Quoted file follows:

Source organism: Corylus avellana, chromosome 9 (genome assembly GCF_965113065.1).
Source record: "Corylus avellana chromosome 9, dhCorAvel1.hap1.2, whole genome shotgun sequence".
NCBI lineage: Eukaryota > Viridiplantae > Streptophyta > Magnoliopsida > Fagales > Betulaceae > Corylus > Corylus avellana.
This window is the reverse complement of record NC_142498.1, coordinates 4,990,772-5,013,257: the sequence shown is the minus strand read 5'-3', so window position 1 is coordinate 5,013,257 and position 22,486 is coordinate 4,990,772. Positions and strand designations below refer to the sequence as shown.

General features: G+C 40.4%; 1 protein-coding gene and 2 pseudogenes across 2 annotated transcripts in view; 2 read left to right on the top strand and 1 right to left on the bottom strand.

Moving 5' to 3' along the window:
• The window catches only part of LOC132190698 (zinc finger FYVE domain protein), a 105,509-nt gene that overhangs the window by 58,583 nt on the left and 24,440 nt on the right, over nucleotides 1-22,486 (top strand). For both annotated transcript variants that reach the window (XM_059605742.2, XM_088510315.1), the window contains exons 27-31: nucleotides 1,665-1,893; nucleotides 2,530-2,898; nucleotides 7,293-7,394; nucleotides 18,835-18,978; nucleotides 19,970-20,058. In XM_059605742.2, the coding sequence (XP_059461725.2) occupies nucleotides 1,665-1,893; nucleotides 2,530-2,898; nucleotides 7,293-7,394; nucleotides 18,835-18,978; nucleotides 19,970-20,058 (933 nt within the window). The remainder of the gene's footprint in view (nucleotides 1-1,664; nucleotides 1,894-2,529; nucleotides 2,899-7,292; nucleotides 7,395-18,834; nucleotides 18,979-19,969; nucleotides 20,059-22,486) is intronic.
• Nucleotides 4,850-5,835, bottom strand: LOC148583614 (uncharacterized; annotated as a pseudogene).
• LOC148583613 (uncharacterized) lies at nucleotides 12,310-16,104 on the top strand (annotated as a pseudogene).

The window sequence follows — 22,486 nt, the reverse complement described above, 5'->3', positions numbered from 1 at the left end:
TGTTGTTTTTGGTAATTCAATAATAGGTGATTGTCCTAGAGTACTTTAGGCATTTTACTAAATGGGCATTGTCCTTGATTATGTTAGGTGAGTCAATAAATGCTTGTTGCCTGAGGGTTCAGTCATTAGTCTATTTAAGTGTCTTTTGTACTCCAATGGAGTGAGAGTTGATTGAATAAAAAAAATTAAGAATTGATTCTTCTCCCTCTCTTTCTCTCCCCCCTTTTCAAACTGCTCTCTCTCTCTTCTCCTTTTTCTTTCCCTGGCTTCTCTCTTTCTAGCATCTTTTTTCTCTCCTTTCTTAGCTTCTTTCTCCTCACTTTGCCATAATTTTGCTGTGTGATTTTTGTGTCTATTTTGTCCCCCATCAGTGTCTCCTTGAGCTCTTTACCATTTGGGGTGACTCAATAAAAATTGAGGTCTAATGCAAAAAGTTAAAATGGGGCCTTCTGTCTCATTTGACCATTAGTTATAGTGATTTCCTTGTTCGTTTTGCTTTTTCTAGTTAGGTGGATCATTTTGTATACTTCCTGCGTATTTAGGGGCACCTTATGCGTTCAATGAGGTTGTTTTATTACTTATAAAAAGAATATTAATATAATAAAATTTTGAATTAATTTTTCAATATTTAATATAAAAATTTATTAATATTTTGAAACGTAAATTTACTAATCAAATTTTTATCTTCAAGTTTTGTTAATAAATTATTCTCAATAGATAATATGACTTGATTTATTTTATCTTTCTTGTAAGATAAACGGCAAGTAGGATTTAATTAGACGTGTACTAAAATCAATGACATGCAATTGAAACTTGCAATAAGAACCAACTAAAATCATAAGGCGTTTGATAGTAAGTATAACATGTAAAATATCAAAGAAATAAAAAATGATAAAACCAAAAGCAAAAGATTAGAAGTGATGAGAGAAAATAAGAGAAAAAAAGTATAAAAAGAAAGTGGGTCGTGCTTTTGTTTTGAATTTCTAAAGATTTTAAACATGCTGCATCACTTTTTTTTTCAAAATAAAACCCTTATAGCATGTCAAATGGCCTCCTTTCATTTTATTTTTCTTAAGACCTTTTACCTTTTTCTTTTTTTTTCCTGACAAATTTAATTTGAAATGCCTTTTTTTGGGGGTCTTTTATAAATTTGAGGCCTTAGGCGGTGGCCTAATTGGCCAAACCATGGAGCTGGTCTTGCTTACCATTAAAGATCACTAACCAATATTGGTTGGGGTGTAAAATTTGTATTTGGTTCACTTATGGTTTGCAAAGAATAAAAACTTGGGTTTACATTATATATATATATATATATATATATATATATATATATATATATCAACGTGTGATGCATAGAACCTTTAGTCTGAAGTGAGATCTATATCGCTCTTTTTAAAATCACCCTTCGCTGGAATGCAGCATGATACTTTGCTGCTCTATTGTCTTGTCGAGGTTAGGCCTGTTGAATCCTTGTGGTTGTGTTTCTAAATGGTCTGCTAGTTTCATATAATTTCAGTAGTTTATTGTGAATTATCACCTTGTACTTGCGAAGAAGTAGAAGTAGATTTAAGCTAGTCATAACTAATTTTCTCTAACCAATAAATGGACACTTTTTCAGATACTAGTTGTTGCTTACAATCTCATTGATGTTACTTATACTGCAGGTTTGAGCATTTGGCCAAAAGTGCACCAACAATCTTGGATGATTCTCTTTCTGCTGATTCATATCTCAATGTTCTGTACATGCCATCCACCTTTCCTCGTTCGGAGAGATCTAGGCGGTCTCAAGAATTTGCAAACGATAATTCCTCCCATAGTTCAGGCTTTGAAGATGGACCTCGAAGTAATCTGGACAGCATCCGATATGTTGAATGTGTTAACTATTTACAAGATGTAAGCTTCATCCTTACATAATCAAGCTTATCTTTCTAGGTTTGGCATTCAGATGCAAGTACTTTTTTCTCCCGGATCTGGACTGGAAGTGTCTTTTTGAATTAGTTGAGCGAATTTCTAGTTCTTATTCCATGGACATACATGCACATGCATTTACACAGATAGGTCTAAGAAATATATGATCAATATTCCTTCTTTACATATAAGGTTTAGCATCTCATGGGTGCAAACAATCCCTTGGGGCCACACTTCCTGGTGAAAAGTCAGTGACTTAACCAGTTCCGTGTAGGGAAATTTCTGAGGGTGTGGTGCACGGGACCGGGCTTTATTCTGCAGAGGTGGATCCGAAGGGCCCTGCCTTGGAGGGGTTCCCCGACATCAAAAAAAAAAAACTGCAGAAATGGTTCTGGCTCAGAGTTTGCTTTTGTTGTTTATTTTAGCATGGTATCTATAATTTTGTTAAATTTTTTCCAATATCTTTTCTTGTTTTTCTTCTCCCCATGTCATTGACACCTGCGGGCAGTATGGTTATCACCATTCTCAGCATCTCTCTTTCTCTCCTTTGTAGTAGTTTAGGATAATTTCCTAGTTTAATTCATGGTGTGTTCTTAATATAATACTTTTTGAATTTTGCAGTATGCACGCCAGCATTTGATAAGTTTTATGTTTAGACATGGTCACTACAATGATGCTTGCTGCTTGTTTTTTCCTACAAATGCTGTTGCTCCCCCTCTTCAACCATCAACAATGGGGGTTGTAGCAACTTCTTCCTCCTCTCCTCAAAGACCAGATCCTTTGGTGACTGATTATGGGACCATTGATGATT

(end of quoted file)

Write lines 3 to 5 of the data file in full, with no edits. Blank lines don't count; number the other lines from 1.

NCBI lineage: Eukaryota > Viridiplantae > Streptophyta > Magnoliopsida > Fagales > Betulaceae > Corylus > Corylus avellana.
This window is the reverse complement of record NC_142498.1, coordinates 4,990,772-5,013,257: the sequence shown is the minus strand read 5'-3', so window position 1 is coordinate 5,013,257 and position 22,486 is coordinate 4,990,772. Positions and strand designations below refer to the sequence as shown.

General features: G+C 40.4%; 1 protein-coding gene and 2 pseudogenes across 2 annotated transcripts in view; 2 read left to right on the top strand and 1 right to left on the bottom strand.